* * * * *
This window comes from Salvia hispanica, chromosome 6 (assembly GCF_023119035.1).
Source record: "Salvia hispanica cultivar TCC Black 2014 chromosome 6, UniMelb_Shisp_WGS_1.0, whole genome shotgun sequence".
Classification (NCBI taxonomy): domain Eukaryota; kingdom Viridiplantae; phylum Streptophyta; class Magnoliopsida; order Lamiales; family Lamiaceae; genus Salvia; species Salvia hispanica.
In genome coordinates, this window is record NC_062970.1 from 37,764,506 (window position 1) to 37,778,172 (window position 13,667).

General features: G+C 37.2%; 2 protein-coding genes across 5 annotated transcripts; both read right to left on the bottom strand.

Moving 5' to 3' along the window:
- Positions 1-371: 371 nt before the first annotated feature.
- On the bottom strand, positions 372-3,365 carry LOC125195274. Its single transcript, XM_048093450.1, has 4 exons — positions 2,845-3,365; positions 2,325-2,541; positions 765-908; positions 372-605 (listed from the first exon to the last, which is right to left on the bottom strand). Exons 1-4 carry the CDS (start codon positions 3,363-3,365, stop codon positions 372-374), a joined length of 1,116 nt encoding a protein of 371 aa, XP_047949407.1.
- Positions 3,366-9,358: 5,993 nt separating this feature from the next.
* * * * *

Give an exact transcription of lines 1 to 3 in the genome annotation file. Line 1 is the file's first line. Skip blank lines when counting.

This window comes from Salvia hispanica, chromosome 6 (assembly GCF_023119035.1).
Source record: "Salvia hispanica cultivar TCC Black 2014 chromosome 6, UniMelb_Shisp_WGS_1.0, whole genome shotgun sequence".
Classification (NCBI taxonomy): domain Eukaryota; kingdom Viridiplantae; phylum Streptophyta; class Magnoliopsida; order Lamiales; family Lamiaceae; genus Salvia; species Salvia hispanica.